ROM 3:25 : JESUS CHRIST, OUR PENAL SUBSTITUTE (Ds. Nico van der Walt - South-Africa)

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ROM 3:25 : JESUS CHRIST, OUR PENAL SUBSTITUTE (Ds. Nico van der Walt - South-Africa)

Berichtdoor Ton » Vr Dec 20, 2019 12:44 pm

Ek stuur maar 'n paar dokumente in meer as een formaat. Ons het die afgelope tyd so gesukkel - ek kan maar net hoop julle kan ten minste een of dalk meer van die dokumente oopkry.

Ek sal DV nou eers weer in Januarie iets stuur.

Vir die van julle wat vakansie hou, mag dit wonderlik geseend wees. Ry veilig en hou matigheid voor oe" - ek dink veral aan die kospotte. En vir die van julle wat met tuisbly se karretjie ry: mag ook julle 'n geseende en rustige tyd geniet.

Julle word almal seen toegebid.


Nico van der Walt
Nico Van Der Walt <>



Without exception we are all guilty and liable to be punished by God. This is man's greatest crisis! (Rom 1:18-3:20).
But having declared all people guilty before God, the book of Romans continue with the most wonderful words: "But now" (Rom 3:21).
These words precede one of the richest expositions of the gospel found anywhere in the Bible (Rom 3:21-31). At the heart of these verses is v.25. And at the heart of v.25 is the word "propitiation" (Gr. hilasterion). Because this is not a well-known word any more today, some modern translations paraphrase the concept (for example, the NIV: "a sacrifice of atonement").
The gentiles attributed natural disasters and other problems to the anger of their gods.
Hilasterion is the word they used to refer to the sacrifices they offered to try and appease their idols.
Without associating the living God with paganism, we can assume that the inspired apostle is working precisely with this idea. Orthodox theology has always accepted it as such. Rm 3:25 therefore describes the cross as a hilasterion-sacrifice. There God's wrath burnt into His Son - and so His righteous anger over human sin was satisfied.
Hilasterion therefore says in a single word what Jesus Christ achieved on earth, especially on Calvary!

The wrath of God

The Bible talks about the wrath of God times without number - even more often than about His love. And this is exactly where Paul starts as he is about to wonderfully explain the gospel of God's grace in the book of Romans.
God's wrath is His eternal and absolute abhorrence for all iniquity and sin - as well as His acts of judgement that express this abhorrence. It is the holiness of God in action against all sin.
And let us not forget: the wrath of God is as much one of His perfect attributes as is His love, faithfulness and grace. Indifference towards sin would, after all, have indicated moral imperfection in Him.

The Penal Substitute

Propitiation is not a word we use every day. A definition is therefore necessary. This is what a well-known dictionary says:

# "Some offering, sacrifice or suffering sufficient to win forgiveness or make up for an offence. It is an action that makes the governing power propitious (kindly disposed, gracious) toward the offender" (Funk & Wagnalls, College Standard Dictionary).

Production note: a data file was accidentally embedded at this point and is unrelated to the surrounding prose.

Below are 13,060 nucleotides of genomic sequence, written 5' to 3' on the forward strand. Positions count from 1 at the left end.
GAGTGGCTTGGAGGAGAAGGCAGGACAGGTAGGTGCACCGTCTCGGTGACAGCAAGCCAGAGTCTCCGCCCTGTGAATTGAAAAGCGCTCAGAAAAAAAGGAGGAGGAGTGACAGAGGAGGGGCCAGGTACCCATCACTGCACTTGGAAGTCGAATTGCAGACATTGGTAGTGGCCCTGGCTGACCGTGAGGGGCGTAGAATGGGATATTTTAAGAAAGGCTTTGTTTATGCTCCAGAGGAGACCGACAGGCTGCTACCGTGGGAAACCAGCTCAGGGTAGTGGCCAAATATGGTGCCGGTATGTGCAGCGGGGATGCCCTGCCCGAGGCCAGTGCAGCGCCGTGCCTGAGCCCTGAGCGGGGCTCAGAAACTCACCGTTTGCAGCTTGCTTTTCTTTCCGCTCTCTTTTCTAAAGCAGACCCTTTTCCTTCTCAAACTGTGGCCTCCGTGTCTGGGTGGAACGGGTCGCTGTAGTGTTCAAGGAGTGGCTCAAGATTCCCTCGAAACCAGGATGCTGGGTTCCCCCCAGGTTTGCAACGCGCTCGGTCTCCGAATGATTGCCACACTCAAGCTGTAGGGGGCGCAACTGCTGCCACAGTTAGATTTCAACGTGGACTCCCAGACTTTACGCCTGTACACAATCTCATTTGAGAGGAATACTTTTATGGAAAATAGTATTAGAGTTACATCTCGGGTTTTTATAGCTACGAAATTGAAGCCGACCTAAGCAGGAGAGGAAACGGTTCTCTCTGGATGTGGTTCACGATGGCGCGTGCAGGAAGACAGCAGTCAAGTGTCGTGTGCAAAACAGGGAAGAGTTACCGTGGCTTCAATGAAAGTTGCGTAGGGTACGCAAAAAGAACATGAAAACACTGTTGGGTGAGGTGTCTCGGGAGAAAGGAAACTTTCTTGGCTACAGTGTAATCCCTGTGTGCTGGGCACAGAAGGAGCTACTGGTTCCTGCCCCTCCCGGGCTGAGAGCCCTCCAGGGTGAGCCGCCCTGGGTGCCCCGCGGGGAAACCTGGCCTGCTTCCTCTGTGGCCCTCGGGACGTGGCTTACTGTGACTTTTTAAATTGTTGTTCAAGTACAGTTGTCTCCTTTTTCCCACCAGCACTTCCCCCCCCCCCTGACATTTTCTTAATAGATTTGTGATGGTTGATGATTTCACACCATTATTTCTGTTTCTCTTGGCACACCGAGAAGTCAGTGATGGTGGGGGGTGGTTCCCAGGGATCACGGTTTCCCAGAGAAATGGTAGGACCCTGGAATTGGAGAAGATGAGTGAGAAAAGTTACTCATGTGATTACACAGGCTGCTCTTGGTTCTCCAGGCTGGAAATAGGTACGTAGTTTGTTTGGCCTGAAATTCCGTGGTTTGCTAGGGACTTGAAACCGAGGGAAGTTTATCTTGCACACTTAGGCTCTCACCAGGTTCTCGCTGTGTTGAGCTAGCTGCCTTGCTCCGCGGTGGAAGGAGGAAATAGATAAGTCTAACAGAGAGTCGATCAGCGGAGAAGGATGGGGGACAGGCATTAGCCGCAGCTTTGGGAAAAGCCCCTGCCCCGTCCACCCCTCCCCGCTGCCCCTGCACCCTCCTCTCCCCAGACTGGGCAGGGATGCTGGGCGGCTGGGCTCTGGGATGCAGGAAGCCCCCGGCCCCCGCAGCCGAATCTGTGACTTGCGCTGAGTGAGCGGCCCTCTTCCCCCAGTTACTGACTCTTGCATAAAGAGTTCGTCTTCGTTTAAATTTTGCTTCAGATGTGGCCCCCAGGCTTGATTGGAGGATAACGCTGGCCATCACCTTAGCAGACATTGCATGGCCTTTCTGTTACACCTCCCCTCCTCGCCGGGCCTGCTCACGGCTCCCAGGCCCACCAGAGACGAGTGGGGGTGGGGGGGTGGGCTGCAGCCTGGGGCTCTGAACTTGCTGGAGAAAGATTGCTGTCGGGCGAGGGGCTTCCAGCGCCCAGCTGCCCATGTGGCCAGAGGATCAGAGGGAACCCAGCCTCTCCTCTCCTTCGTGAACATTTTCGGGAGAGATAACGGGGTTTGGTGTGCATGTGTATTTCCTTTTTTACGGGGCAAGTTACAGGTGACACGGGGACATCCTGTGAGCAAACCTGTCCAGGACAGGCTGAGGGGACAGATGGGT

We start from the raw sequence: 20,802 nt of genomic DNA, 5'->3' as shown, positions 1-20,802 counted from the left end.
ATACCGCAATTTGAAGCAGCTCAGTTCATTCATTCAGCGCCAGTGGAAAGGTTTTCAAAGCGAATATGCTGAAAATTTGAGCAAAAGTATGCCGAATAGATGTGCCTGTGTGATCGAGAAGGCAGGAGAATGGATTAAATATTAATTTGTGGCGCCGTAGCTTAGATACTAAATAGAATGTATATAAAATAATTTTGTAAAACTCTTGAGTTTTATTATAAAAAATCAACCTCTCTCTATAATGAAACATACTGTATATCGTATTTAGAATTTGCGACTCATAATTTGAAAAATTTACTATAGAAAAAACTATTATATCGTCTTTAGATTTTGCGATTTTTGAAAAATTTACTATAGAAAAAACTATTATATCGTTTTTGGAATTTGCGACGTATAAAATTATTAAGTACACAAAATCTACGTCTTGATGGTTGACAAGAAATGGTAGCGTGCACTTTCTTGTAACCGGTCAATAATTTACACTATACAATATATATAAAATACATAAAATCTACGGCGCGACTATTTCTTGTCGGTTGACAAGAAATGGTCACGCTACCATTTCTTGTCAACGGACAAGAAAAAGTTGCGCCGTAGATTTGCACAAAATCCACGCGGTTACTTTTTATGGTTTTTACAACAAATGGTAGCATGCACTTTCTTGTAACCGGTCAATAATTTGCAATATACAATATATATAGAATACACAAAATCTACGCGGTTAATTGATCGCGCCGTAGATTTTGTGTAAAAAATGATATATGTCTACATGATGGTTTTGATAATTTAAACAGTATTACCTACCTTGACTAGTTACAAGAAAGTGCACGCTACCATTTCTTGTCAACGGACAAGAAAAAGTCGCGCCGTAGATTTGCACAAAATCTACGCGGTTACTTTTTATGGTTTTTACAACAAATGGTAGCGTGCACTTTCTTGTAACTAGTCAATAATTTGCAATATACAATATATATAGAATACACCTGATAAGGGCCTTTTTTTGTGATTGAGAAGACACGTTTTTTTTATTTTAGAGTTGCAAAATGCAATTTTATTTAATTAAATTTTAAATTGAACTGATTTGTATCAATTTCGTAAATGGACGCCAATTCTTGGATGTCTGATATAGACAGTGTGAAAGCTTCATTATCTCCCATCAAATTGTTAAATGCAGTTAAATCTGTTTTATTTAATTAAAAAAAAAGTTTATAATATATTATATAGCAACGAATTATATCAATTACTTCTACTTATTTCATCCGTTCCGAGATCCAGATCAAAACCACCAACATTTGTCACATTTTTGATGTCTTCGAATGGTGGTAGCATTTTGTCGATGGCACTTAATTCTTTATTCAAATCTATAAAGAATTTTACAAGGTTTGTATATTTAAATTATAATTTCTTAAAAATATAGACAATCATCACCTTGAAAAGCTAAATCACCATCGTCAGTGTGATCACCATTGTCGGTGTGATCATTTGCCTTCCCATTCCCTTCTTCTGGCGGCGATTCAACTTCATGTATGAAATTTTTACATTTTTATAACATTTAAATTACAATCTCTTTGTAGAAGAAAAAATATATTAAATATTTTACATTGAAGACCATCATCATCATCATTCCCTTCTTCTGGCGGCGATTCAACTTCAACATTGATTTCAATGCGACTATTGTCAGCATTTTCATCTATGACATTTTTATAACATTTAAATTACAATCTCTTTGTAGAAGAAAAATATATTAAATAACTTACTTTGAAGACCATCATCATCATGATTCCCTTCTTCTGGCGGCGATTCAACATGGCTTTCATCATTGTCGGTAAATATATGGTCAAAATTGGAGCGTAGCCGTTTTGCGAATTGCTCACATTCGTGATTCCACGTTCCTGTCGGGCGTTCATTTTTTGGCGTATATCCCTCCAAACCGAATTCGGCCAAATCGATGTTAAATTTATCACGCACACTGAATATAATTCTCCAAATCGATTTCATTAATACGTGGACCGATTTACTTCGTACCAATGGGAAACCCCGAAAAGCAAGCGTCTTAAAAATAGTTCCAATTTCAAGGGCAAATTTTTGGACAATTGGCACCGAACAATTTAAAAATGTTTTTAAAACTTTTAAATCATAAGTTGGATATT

Erickson, in his Concise Dictionary of Christian Theology, says: "A reference to the idea that Christ's atonement satisfies the wrath of God."
Perhaps the best for us is to try and describe hilasterion: Christ was the Penal Substitute who took upon Himself God's wrath against us, and suffered it in our place.

# Christ was the penal substitute. The perfect righteousness of a Holy God insists on the punishment of all trespasses against His law. This is precisely what happened on Calvary. There the Son endured God's wrath against the sin - all sin and every sin - of all people God wanted to save.
# Substitution takes place when one person acts on someone else's behalf - in such a way that the person who was originally responsible need not endure or do whatever was necessary to be done.
It is clearly underlined in Scripture that Christ acted as substitute for those who were entrusted to Him by the Father. For instance, two prepositions are used in Scripture that illustrate this clearly:

+ In Rom 5:8 and Gal 3:13 the preposition huper (for the sake of, on behalf of) is translated with "for". The last-mentioned states it thus: "Christ redeemed us from the curse of the law by becoming a curse for us" (NIV).

+ In Math 20:28; Mark 10:45 and 1Tim 2:6 we find the preposition anti (in place of, in exchange for). Therefore we read in Mark 10:45: "the Son (came) to give his life as a ransom for many."

Jesus Christ, compelled by His perfect love to do all the necessary for my salvation, suffered God's terrible judgements - which I should have suffered - on my behalf, and in so doing He established forgiveness and eternal glory for me.

Every true believer must grasp this truth. It is, after all, at the heart of the gospel. Realise, believe and embrace it - and it will change your life. Therefore Christians throughout the ages have two experiences:

+ Firstly a profound realisation: for this I owe my Saviour everything - my entire life.

+ Secondly, an inner security, which becomes an inexhaustible source of peace, joy and praise.

What does this truth tell us?

1. It tells us something about God.

It is important to recognise that Christ did not stand in opposition to His father on Calvary. It is a completely warped and God-dishonouring idea that He protected poor sinners against the anger of His Father.

# Calvary was first and foremost the Father's initiative. It was the Father who "presented Him as a sacrifice of atonement" (Rom 3:25). The verb literally means that the Father placed the Son before Himself, as it were - so that He, the Son, could suffer the elect's punishment.

# How clearly Isaiah foresaw this! "Surely he took up our infirmities and carried our sorrows, yet we considered him stricken by God, smitten by him, and afflicted. But he was pierced for our transgressions, he was crushed for our iniquities; the punishment that brought us peace was upon him, and by his wounds we are healed ... Yet it was the Lord's will to crush him and cause him to suffer" (53:4-5; 10).